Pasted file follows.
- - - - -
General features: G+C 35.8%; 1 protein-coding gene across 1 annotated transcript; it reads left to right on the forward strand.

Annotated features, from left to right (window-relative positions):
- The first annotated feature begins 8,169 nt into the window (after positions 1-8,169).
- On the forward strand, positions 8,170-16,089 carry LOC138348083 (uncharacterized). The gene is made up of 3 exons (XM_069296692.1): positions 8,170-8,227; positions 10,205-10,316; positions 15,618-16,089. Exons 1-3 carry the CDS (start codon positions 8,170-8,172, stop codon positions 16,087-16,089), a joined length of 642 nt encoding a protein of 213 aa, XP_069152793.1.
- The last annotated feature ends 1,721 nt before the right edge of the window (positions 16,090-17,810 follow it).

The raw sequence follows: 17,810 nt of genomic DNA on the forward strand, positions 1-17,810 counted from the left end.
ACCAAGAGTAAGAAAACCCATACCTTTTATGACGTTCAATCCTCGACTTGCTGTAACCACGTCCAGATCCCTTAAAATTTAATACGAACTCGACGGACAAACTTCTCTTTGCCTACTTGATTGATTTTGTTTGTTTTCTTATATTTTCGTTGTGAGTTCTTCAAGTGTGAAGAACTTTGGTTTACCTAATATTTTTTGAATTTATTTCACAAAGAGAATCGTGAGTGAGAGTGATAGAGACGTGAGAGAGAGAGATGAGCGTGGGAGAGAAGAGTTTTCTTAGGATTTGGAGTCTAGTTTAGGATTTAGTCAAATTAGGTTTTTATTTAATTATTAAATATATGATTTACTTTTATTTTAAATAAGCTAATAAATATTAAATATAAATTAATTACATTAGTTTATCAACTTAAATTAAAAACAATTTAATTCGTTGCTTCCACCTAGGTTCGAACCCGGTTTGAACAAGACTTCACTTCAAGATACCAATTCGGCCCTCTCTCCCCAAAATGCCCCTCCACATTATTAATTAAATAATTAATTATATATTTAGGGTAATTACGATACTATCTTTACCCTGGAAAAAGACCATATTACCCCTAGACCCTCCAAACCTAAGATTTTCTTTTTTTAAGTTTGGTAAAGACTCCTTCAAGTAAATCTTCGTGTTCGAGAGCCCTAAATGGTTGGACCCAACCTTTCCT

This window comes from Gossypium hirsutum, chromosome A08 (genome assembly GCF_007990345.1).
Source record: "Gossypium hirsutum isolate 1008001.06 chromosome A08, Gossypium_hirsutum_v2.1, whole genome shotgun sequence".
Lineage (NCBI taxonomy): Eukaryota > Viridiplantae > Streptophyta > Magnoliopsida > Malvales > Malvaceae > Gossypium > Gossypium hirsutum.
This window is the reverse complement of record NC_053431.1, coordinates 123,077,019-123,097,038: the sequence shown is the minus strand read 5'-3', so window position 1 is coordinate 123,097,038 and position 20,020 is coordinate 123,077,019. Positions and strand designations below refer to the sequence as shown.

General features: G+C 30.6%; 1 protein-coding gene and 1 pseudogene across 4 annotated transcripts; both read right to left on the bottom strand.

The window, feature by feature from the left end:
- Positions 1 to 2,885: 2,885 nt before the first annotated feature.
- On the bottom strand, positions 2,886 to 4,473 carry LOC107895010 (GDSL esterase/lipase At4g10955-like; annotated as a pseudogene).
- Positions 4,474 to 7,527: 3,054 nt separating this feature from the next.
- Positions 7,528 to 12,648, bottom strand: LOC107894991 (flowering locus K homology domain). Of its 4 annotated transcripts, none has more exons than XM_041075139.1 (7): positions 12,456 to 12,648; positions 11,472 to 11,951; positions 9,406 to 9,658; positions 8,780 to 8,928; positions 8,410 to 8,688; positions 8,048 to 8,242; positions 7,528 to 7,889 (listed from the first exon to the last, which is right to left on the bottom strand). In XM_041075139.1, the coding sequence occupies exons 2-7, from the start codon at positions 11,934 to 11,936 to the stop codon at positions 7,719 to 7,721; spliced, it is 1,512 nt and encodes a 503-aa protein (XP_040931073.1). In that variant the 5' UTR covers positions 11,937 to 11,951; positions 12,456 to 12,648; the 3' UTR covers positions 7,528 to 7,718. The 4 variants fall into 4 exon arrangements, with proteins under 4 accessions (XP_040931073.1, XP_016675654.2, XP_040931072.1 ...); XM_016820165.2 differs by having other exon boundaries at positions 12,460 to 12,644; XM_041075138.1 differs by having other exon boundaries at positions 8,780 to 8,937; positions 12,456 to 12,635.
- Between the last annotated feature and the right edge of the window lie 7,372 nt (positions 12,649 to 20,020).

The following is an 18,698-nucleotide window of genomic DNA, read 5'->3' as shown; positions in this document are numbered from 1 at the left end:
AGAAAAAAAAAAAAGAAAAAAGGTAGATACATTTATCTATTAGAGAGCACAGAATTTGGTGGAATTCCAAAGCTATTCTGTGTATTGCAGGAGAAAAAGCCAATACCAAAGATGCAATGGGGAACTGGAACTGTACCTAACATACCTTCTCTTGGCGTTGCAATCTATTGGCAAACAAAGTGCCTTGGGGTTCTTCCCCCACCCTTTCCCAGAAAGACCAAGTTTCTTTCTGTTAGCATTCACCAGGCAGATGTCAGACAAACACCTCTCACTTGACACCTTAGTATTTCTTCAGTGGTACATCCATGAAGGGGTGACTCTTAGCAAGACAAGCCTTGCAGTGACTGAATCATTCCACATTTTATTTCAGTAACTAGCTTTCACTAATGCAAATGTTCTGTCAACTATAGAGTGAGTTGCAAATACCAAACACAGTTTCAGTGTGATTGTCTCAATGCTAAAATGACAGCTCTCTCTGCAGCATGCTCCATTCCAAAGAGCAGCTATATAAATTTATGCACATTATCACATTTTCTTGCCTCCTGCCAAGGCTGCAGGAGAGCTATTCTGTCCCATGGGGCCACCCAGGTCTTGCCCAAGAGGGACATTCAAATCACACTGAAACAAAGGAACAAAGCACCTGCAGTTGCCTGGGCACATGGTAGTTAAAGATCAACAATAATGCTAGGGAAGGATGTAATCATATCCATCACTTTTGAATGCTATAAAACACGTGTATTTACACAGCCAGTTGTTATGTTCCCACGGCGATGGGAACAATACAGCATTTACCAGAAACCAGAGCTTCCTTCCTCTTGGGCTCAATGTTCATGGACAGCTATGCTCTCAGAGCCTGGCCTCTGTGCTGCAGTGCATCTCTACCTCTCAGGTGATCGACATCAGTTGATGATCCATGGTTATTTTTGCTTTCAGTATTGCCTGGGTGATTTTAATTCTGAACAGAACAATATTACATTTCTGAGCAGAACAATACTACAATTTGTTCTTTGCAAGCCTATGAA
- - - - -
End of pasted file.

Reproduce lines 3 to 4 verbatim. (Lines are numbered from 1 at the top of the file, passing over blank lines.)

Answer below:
- The first annotated feature begins 8,169 nt into the window (after positions 1-8,169).
- On the forward strand, positions 8,170-16,089 carry LOC138348083 (uncharacterized). The gene is made up of 3 exons (XM_069296692.1): positions 8,170-8,227; positions 10,205-10,316; positions 15,618-16,089. Exons 1-3 carry the CDS (start codon positions 8,170-8,172, stop codon positions 16,087-16,089), a joined length of 642 nt encoding a protein of 213 aa, XP_069152793.1.